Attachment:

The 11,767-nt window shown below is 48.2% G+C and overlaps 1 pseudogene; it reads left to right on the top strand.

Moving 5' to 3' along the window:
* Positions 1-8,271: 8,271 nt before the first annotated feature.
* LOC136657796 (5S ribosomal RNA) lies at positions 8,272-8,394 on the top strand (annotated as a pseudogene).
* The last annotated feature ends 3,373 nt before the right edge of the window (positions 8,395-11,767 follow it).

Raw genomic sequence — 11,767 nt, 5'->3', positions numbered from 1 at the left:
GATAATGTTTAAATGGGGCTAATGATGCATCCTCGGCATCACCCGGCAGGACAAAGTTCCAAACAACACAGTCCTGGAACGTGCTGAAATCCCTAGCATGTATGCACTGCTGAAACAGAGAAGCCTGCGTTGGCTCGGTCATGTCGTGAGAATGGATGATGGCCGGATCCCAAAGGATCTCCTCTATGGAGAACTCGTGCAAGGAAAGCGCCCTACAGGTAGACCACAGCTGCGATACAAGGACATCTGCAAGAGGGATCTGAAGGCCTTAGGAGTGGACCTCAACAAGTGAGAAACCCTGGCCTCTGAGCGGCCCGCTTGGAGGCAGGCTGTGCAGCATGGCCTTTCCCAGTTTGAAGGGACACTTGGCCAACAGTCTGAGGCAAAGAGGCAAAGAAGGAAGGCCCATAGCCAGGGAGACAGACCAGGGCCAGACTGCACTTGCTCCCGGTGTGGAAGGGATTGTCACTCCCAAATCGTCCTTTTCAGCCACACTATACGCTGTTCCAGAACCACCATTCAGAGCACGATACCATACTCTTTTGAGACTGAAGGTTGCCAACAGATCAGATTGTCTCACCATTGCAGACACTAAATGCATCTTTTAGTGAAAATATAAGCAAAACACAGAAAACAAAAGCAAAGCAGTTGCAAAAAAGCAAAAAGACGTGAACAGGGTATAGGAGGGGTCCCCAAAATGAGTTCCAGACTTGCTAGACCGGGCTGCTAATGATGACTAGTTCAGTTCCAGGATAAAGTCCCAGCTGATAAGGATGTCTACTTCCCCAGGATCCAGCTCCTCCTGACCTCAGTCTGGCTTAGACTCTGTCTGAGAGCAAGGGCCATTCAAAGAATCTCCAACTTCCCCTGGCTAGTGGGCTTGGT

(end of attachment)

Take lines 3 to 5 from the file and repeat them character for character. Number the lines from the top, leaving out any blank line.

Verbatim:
* Positions 1-8,271: 8,271 nt before the first annotated feature.
* LOC136657796 (5S ribosomal RNA) lies at positions 8,272-8,394 on the top strand (annotated as a pseudogene).
* The last annotated feature ends 3,373 nt before the right edge of the window (positions 8,395-11,767 follow it).